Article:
Self-defense simulation gives grand jurors insight into police training
Jurors get the opportunity to participate in the same shoot/no shoot simulations used to train police officers
The recent high profile George Zimmerman trial in Florida put the "Stand your Ground" defense in the spotlight. A similar law exists here in Texas and on Friday Harris County prosecutors took steps to lay out what qualifies as self-defense under our law.
The training gives grand jurors insight into split-second decisions officers have to make -- whether to shoot or not to shoot. Police officers confronting an armed suspect often have only tenths of a second to react to a situation.
"A lot of people have misconceptions about what police are supposed to do when they encounter someone with a weapon because of TV and other things, shoot the weapon out of there hand, shoot to injure them. Police officers are trained to shoot until the threat is gone," says Kirk Bonsal, Harris Co. District Attorney's Office Investigator.
During training, Harris County Grand Jurors get the opportunity to participate in the same shoot/no shoot simulations used to train police officers. We got to try the simulator and with sweaty palms and adrenaline pumping, we had to make those same split-second decisions officers make each day.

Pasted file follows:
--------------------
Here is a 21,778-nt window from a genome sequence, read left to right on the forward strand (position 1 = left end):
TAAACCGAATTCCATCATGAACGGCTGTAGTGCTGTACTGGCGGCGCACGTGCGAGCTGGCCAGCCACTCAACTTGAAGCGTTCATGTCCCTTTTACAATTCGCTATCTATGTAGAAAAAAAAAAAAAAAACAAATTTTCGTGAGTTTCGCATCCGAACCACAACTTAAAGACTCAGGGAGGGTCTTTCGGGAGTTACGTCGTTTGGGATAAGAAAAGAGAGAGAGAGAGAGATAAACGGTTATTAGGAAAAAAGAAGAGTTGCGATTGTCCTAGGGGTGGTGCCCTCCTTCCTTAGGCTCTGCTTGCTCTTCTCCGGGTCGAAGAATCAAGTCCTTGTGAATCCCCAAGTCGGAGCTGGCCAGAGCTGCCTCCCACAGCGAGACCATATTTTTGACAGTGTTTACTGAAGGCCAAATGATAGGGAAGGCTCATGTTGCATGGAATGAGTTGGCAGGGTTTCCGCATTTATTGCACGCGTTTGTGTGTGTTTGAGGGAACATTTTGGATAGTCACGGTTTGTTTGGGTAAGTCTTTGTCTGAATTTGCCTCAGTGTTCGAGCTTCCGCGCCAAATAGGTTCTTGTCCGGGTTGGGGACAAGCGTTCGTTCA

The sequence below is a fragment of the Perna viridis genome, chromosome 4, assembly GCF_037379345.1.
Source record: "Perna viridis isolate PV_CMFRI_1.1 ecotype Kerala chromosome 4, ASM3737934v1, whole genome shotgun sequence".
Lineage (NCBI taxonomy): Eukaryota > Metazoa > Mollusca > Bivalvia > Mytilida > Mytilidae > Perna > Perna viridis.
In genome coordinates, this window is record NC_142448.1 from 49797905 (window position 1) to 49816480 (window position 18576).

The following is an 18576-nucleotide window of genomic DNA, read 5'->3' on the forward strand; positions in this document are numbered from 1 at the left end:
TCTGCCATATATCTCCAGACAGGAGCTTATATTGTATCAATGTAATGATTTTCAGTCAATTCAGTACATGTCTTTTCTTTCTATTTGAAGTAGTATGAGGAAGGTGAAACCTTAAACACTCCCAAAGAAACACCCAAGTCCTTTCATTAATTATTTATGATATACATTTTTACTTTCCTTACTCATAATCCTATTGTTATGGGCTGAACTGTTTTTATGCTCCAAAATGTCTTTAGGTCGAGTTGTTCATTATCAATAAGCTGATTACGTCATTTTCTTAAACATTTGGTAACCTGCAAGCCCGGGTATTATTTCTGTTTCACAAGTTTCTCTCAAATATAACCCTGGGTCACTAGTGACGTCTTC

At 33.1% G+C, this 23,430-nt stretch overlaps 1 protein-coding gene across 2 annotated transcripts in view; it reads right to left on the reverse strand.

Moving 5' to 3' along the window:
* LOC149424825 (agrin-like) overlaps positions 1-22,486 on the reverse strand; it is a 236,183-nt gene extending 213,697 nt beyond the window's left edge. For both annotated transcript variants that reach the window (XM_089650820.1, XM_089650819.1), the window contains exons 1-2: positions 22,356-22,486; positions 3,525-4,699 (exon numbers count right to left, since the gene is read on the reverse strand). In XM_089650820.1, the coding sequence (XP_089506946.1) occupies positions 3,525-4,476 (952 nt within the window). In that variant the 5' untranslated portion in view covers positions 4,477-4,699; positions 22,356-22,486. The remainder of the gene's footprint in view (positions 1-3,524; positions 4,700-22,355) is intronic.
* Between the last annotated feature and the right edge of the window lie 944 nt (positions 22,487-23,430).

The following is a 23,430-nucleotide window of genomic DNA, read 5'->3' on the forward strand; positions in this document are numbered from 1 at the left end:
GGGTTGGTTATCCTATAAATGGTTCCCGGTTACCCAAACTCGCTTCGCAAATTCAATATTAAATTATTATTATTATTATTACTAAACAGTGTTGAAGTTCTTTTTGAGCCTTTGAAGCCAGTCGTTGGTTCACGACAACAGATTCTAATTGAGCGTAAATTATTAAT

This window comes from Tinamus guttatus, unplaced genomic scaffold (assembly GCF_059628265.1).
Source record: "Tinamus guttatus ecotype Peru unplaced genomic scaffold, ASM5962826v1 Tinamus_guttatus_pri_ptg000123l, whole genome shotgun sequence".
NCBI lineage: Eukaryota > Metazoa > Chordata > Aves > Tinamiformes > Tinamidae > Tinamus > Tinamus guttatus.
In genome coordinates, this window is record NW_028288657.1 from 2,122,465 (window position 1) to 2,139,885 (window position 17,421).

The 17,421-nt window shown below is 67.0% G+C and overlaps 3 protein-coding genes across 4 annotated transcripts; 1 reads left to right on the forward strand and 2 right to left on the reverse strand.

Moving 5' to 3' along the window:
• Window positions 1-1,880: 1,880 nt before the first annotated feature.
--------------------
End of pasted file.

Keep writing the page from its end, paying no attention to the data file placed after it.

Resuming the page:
"This sort of places an individual into a police officer's shoes," says Chief Julian Ramirez, with the Harris Co. DA's Office Civil Rights Division.
Whenever a police officer shoots and injures or kills a civilian, the DA's office investigates the scene just as the police do. They present what they've learned to a grand jury, who will determine whether or not criminal charges should be brought in connection with that shooting.
Grand jurors are often called upon to apply self-defense and apparent danger laws in the context of use of deadly force by police officers.
"When evaluating self-defense, the question is did the actor act reasonably? What the presentation does, and simulator does, it allows the grand jurors to place themselves in the shoes of actor, and to determine whether or not, how they would need to act in that given situation," says Ramirez.
Simulation training has been used for about 10 years to train grand jurors.